“People are so excited to see us back on TV, so it is really nice,” said the veteran skip. “To think that we’re going to be up there allowing people to watch curling again is exciting. I got off the phone with my nan, she’s 91, and she said it’s great that we're going to be playing on TV.”

Ice-time advantage

The Nova Scotia women enter the Scotties with some serious ice time under their belts. While many of the provinces have been in shut-down mode and curling clubs closed, the team has practised for several weeks. While they missed the game competition, they put their practice time to good use.

“Nova Scotia has done well with COVID and we all live here, so we can all practice together,” said Brothers. “For so many other teams that hasn’t been an option at all. This year leading up to leaving, we have definitely seen each other, I’ve got to say, more than probably any other team out there.

“We’re a bit of a rare team because we all live right in Halifax and we all get to practice together without travelling to see each other. A lot of the rinks don’t live in the same city or same provinces, so we always appreciate that we can practice together.”

And the team doesn’t take that extra ice time for granted. They are hoping for a competitive advantage starting on Friday.

“In general, we have had a lot of face time together,” said Brothers. “We really enjoyed this preparation. Maybe knowing that some other teams, unfortunately, are unable to do it has made us more grateful for it.”

In a championship loaded with talent, any small edge can be the difference between winning and losing, said Carmody.

“It helps to give you that extra little bit of confidence or extra edge. We have been out on the ice a ton in the last couple of weeks. That will give us that extra bit of assurance when we are out there.”


Jill Brothers, left, Erin Carmody, Sarah Murphy and Jenn Brine accept the winner's cheque after capturing the Dave Jones Stanhope Simpson Insurance Mayflower Cashspiel in October.   The cashspiel was one of the few events the Brothers rink played this season due to the COVID-19 pandemic. Murphy opted out of  competing at the Scotties Tournament of Hearts in Calgary that begins on Friday. Brine moves to second and Emma Logan steps in as lead. – Contributed
Jill Brothers, left, Erin Carmody, Sarah Murphy and Jenn Brine accept the winner's cheque after capturing the Dave Jones Stanhope Simpson Insurance Mayflower Cashspiel in October. The cashspiel was one of the few events the Brothers rink played this season due to the COVID-19 pandemic. Murphy opted out of competing at the Scotties Tournament of Hearts in Calgary that begins on Friday. Brine moves to second and Emma Logan steps in as lead. – Contributed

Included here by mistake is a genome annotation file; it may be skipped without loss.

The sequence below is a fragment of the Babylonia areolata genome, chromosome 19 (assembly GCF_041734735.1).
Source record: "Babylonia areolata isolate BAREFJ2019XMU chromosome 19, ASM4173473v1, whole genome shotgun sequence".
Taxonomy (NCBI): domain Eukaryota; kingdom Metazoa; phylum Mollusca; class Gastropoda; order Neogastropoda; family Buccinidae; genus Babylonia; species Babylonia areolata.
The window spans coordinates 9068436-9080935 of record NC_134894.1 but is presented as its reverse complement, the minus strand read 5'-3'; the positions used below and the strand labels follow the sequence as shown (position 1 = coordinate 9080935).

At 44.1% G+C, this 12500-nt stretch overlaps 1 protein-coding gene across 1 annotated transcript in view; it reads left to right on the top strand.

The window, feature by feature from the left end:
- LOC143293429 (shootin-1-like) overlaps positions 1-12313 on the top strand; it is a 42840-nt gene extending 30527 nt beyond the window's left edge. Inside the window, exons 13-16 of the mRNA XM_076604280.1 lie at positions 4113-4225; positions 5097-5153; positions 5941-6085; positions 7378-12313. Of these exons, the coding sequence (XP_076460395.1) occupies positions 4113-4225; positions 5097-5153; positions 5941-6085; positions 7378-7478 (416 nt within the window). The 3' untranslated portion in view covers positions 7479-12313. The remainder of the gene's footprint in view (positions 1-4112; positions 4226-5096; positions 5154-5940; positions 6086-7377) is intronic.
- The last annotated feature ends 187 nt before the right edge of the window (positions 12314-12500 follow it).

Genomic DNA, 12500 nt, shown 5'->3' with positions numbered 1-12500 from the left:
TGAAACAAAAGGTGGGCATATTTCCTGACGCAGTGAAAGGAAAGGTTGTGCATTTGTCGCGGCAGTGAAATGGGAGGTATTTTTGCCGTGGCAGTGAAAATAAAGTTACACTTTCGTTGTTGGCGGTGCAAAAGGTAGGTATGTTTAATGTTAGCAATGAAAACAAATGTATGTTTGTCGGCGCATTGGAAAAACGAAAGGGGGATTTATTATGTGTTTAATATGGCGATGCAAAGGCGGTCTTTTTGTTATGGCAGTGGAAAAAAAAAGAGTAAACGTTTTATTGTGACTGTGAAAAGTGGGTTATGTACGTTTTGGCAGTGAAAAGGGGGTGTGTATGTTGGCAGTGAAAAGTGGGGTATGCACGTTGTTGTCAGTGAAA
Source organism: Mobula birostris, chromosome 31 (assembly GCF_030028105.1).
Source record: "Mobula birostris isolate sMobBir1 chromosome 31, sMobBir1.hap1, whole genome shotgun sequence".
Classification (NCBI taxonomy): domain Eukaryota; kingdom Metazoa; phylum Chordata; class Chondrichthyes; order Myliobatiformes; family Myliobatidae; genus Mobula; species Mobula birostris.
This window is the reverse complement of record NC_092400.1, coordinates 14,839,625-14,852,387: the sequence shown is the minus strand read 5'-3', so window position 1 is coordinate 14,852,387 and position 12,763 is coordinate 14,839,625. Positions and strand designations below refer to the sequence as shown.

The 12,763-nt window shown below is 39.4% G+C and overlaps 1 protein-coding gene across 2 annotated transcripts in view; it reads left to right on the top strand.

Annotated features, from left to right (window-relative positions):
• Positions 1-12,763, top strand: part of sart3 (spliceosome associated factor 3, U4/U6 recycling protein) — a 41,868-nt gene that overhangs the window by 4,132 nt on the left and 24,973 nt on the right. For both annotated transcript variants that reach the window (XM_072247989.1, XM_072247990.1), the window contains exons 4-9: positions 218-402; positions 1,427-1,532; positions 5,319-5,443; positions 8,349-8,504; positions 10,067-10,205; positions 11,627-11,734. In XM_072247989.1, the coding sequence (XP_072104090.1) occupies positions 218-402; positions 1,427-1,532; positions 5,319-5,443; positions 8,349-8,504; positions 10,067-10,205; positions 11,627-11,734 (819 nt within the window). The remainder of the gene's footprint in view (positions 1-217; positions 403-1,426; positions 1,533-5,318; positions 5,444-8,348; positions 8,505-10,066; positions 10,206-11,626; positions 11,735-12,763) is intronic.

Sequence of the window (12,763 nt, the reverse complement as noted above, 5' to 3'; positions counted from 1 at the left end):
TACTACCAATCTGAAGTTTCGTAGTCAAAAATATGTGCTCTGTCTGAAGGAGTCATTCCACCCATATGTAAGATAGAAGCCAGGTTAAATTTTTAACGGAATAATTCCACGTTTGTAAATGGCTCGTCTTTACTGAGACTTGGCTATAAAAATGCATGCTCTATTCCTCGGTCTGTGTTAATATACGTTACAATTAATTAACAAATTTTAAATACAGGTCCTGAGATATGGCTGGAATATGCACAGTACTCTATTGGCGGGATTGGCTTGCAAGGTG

Change in lineup

The ice time also gave Carmody a chance to brush up on her house skills when she calls the shots with Brothers.

That duty was Sarah Murphy’s last year, but the team’s second opted out of this Scotties.  The move put Carmody back on the broom and she’s thrilled about it.

“I’m excited to be in the house again. I think what I enjoy most is doing a lot of the ice reading and line-calling. Certainly, Jill and I have worked a lot over the last few weeks. Just coming up with a solid game plan so we know what we’re doing.”

Brothers said the practice time was beneficial and the team is ready to hit the ice.

“I think it forced us to work on our game a little more because Erin and I have been out of the house together for a season. It gave us an opportunity to redefine our game plan and sit down and write it out. When your back end is slightly different on those decision-making shots, your game looks a little different. And that’s fine. We’ve had the time to look at that and rejig anything we weren’t comfortable with.”

Long week ahead

The Nova Scotia women are prepared for a long week of competition, with eight round-robin games in six days.

“Every game at the Scotties is a hard game,” said Brothers, whose best national performance was a 6-5 record in 2016. “It’s always hard because you never know who is going to come up with the big shot. Who’s going to get their groove going on the Scotties’ ice. It’s just exciting.”

Brothers believes the Scotties will be a battle of attrition due to the lack of playing and practising for most teams this year.

“I think there will be a lot of mental errors in strategy because everyone is out of practice. No one has played much this year, not even close. It will be interesting to see if the mental errors happen later in the week because people are tired.

“Just flip a coin, it’s going to be wild.”